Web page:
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Suture Augmented Versus Standard Anterior Cruciate Ligament Reconstruction: A Matched Comparative Analysis

      Purpose

      To compare outcomes between standard anterior cruciate ligament reconstruction (ACLR) using hamstring grafts with and without suture augmentation (SA).

      Methods

      Patients who underwent ACLR with hamstring autografts or allografts with minimum 2-year follow-up were retrospectively reviewed. Patients undergoing ACLR with SA were matched 1:1 by age, gender, body mass index, graft type, and revision status to standard ACLR. Range of motion, pain, postoperative activity, patient-reported outcome measures (PROMs), and complications were collected. Paired 2-tailed Student's t-tests and Pearson's χ2-tests were used for continuous and categorical variables, respectively. A multivariate analysis of variance was conducted. Return to preinjury activity level was assessed using Spearman's rho and Pearson's χ2-tests.

      Results

      Sixty patients at a mean age of 29.50 ± 6.60 years, 43.4% male, body mass index 26.27 ± 3.37, and follow-up of 29.54 ± 5.37 months were included. Preoperative PROMs were not significantly different (P >. 05). Postoperative range of motion was similar between groups (P = .457). Postoperative average daily (0.60 ± 1.25 vs 1.66 ± 1.90) and maximum daily pain (1.57 ± 1.83 vs 3.35 ± 2.28) were significantly lower for SA (P < .014). SA predicted improvement in PROMs (P < .05) and maximum pain scores (P = .001). SA was significantly correlated with improved time to return to preinjury activity level (9.17 ± 2.06 vs 12.88 ± 3.94 months; P = .002) and percentage of preinjury activity level (93.33% ± 13.22% vs 83.17% ± 17.69%; P = .010). There was a trend toward improved rate of return to preinjury activity level for SA (76.7% vs 56.7%; P = .100).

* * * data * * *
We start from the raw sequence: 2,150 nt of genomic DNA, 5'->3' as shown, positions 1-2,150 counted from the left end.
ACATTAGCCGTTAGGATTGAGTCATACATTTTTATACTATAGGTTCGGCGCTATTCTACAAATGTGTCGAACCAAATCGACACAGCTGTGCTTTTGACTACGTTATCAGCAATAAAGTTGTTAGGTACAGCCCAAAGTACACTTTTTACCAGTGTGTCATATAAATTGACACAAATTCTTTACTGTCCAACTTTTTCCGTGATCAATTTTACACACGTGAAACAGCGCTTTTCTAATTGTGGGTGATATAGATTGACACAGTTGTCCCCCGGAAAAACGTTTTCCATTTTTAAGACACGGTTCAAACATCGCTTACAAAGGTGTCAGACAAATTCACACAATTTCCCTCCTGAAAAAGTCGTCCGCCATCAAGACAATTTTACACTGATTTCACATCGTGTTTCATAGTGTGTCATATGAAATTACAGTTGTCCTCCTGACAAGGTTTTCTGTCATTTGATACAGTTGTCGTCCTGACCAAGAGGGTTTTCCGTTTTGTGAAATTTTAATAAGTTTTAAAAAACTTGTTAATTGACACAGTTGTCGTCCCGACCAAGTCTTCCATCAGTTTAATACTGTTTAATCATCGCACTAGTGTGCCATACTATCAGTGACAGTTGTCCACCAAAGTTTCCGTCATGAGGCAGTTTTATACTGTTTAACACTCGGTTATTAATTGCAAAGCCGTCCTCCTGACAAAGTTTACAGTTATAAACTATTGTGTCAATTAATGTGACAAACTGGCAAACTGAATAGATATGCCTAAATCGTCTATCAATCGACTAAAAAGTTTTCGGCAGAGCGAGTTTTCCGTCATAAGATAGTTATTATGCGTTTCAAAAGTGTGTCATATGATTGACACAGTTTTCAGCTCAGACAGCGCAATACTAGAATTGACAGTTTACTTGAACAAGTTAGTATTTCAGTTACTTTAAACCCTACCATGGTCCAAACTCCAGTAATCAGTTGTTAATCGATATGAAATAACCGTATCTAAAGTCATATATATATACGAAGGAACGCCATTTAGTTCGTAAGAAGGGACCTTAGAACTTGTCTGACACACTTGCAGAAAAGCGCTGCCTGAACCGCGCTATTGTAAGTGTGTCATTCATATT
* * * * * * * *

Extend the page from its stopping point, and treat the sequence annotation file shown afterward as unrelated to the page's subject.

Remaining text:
Conclusions

      Our study demonstrates that SA hamstring ACLRs were associated with improved PROMs, less pain, and a higher percentage of and earlier return to preinjury activity level when compared with standard hamstring ACLRs without evidence of overconstraint.

      Level of Evidence

      Level III, retrospective comparative study.
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      Linked Article

      • Editorial Commentary: Anterior Cruciate Ligament Graft Reinforcement: A New Era Supported by Science
        ArthroscopyVol. 35Issue 7
        • Preview
          The use of suture tape for soft tissue reinforcement during anterior cruciate ligament surgery is amassing science from translational models to bench biomechanical studies and now clinical outcomes. Suture tape reinforcement is not a synthetic ligament replacement. The primary goal of adding suture tape is for anterior cruciate ligament graft protection during the healing and remodeling phase, especially in young, active patients, to minimize the risk of graft retears. Accepting new techniques requires critical review of available science, as well as an inherent belief that there always is a better way.
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